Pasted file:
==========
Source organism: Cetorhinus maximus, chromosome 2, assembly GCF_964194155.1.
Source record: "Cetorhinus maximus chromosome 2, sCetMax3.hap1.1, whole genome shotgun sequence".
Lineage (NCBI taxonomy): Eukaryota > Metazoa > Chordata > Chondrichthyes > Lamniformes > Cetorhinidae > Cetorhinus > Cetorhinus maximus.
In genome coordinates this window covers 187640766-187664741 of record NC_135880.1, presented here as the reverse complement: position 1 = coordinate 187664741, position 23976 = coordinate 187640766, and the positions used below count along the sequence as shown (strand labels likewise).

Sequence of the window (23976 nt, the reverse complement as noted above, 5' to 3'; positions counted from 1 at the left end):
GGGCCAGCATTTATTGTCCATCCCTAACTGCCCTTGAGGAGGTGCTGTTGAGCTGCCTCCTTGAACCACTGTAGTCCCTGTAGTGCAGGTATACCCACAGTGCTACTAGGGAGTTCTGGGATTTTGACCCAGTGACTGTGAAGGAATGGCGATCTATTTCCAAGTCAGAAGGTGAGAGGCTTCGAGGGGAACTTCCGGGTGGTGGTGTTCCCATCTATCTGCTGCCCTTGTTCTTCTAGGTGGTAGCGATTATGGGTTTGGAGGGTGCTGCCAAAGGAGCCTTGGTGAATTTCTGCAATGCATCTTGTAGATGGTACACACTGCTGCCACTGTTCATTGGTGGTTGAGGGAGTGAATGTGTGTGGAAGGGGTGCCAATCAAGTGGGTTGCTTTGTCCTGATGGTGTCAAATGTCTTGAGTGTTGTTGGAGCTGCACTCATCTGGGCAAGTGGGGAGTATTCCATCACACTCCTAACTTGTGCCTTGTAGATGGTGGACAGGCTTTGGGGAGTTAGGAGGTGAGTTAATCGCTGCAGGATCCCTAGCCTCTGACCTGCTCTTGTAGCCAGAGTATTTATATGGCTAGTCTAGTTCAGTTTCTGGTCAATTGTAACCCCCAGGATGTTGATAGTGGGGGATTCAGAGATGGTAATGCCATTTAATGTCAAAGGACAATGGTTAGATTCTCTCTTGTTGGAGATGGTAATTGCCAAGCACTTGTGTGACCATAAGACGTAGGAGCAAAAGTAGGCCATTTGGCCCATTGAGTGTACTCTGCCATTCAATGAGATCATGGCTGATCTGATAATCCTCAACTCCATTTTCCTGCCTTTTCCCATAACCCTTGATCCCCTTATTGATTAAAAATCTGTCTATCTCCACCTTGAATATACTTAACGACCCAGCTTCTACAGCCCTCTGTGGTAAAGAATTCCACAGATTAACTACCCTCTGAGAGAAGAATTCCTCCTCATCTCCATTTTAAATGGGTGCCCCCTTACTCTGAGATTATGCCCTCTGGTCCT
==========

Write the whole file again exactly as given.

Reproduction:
Source organism: Cetorhinus maximus, chromosome 2, assembly GCF_964194155.1.
Source record: "Cetorhinus maximus chromosome 2, sCetMax3.hap1.1, whole genome shotgun sequence".
Lineage (NCBI taxonomy): Eukaryota > Metazoa > Chordata > Chondrichthyes > Lamniformes > Cetorhinidae > Cetorhinus > Cetorhinus maximus.
In genome coordinates this window covers 187640766-187664741 of record NC_135880.1, presented here as the reverse complement: position 1 = coordinate 187664741, position 23976 = coordinate 187640766, and the positions used below count along the sequence as shown (strand labels likewise).

Sequence of the window (23976 nt, the reverse complement as noted above, 5' to 3'; positions counted from 1 at the left end):
GGGCCAGCATTTATTGTCCATCCCTAACTGCCCTTGAGGAGGTGCTGTTGAGCTGCCTCCTTGAACCACTGTAGTCCCTGTAGTGCAGGTATACCCACAGTGCTACTAGGGAGTTCTGGGATTTTGACCCAGTGACTGTGAAGGAATGGCGATCTATTTCCAAGTCAGAAGGTGAGAGGCTTCGAGGGGAACTTCCGGGTGGTGGTGTTCCCATCTATCTGCTGCCCTTGTTCTTCTAGGTGGTAGCGATTATGGGTTTGGAGGGTGCTGCCAAAGGAGCCTTGGTGAATTTCTGCAATGCATCTTGTAGATGGTACACACTGCTGCCACTGTTCATTGGTGGTTGAGGGAGTGAATGTGTGTGGAAGGGGTGCCAATCAAGTGGGTTGCTTTGTCCTGATGGTGTCAAATGTCTTGAGTGTTGTTGGAGCTGCACTCATCTGGGCAAGTGGGGAGTATTCCATCACACTCCTAACTTGTGCCTTGTAGATGGTGGACAGGCTTTGGGGAGTTAGGAGGTGAGTTAATCGCTGCAGGATCCCTAGCCTCTGACCTGCTCTTGTAGCCAGAGTATTTATATGGCTAGTCTAGTTCAGTTTCTGGTCAATTGTAACCCCCAGGATGTTGATAGTGGGGGATTCAGAGATGGTAATGCCATTTAATGTCAAAGGACAATGGTTAGATTCTCTCTTGTTGGAGATGGTAATTGCCAAGCACTTGTGTGACCATAAGACGTAGGAGCAAAAGTAGGCCATTTGGCCCATTGAGTGTACTCTGCCATTCAATGAGATCATGGCTGATCTGATAATCCTCAACTCCATTTTCCTGCCTTTTCCCATAACCCTTGATCCCCTTATTGATTAAAAATCTGTCTATCTCCACCTTGAATATACTTAACGACCCAGCTTCTACAGCCCTCTGTGGTAAAGAATTCCACAGATTAACTACCCTCTGAGAGAAGAATTCCTCCTCATCTCCATTTTAAATGGGTGCCCCCTTACTCTGAGATTATGCCCTCTGGTCCT